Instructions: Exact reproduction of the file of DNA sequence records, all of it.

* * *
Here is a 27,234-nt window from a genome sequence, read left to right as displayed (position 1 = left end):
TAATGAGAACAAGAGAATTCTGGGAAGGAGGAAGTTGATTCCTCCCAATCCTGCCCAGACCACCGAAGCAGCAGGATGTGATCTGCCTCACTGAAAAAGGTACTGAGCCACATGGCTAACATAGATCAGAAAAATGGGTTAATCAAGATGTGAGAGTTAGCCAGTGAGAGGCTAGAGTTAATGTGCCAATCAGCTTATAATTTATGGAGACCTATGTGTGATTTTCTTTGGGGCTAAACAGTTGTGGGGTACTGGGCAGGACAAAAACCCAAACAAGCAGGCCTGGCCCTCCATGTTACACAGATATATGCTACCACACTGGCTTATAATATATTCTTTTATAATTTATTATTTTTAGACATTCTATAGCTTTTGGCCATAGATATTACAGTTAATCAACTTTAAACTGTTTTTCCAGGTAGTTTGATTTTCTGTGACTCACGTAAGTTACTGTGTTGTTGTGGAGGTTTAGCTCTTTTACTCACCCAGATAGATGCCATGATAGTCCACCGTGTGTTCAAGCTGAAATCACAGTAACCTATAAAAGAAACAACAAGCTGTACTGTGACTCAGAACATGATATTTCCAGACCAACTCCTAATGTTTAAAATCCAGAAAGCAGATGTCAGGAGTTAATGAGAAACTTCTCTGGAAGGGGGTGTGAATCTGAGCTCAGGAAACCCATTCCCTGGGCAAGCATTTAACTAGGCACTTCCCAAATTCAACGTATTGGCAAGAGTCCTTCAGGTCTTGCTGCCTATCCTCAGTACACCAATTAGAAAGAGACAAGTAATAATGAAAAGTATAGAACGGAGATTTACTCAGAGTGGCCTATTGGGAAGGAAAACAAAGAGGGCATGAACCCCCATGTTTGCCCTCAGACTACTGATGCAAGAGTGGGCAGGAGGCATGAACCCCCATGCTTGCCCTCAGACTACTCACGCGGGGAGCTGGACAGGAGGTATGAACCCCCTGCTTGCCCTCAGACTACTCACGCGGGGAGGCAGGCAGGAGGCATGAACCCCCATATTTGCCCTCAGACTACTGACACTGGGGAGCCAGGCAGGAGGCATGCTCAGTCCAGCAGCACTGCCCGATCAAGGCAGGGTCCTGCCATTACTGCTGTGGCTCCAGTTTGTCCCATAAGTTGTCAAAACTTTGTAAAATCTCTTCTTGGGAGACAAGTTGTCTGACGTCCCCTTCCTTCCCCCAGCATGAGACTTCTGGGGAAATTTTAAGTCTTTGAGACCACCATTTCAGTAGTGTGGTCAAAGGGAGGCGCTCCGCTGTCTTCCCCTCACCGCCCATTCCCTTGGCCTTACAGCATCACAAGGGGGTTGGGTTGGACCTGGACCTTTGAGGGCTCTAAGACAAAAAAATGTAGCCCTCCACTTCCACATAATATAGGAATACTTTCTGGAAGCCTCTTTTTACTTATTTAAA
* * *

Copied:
Here is a 27,234-nt window from a genome sequence, read left to right as displayed (position 1 = left end):
TAATGAGAACAAGAGAATTCTGGGAAGGAGGAAGTTGATTCCTCCCAATCCTGCCCAGACCACCGAAGCAGCAGGATGTGATCTGCCTCACTGAAAAAGGTACTGAGCCACATGGCTAACATAGATCAGAAAAATGGGTTAATCAAGATGTGAGAGTTAGCCAGTGAGAGGCTAGAGTTAATGTGCCAATCAGCTTATAATTTATGGAGACCTATGTGTGATTTTCTTTGGGGCTAAACAGTTGTGGGGTACTGGGCAGGACAAAAACCCAAACAAGCAGGCCTGGCCCTCCATGTTACACAGATATATGCTACCACACTGGCTTATAATATATTCTTTTATAATTTATTATTTTTAGACATTCTATAGCTTTTGGCCATAGATATTACAGTTAATCAACTTTAAACTGTTTTTCCAGGTAGTTTGATTTTCTGTGACTCACGTAAGTTACTGTGTTGTTGTGGAGGTTTAGCTCTTTTACTCACCCAGATAGATGCCATGATAGTCCACCGTGTGTTCAAGCTGAAATCACAGTAACCTATAAAAGAAACAACAAGCTGTACTGTGACTCAGAACATGATATTTCCAGACCAACTCCTAATGTTTAAAATCCAGAAAGCAGATGTCAGGAGTTAATGAGAAACTTCTCTGGAAGGGGGTGTGAATCTGAGCTCAGGAAACCCATTCCCTGGGCAAGCATTTAACTAGGCACTTCCCAAATTCAACGTATTGGCAAGAGTCCTTCAGGTCTTGCTGCCTATCCTCAGTACACCAATTAGAAAGAGACAAGTAATAATGAAAAGTATAGAACGGAGATTTACTCAGAGTGGCCTATTGGGAAGGAAAACAAAGAGGGCATGAACCCCCATGTTTGCCCTCAGACTACTGATGCAAGAGTGGGCAGGAGGCATGAACCCCCATGCTTGCCCTCAGACTACTCACGCGGGGAGCTGGACAGGAGGTATGAACCCCCTGCTTGCCCTCAGACTACTCACGCGGGGAGGCAGGCAGGAGGCATGAACCCCCATATTTGCCCTCAGACTACTGACACTGGGGAGCCAGGCAGGAGGCATGCTCAGTCCAGCAGCACTGCCCGATCAAGGCAGGGTCCTGCCATTACTGCTGTGGCTCCAGTTTGTCCCATAAGTTGTCAAAACTTTGTAAAATCTCTTCTTGGGAGACAAGTTGTCTGACGTCCCCTTCCTTCCCCCAGCATGAGACTTCTGGGGAAATTTTAAGTCTTTGAGACCACCATTTCAGTAGTGTGGTCAAAGGGAGGCGCTCCGCTGTCTTCCCCTCACCGCCCATTCCCTTGGCCTTACAGCATCACAAGGGGGTTGGGTTGGACCTGGACCTTTGAGGGCTCTAAGACAAAAAAATGTAGCCCTCCACTTCCACATAATATAGGAATACTTTCTGGAAGCCTCTTTTTACTTATTTAAA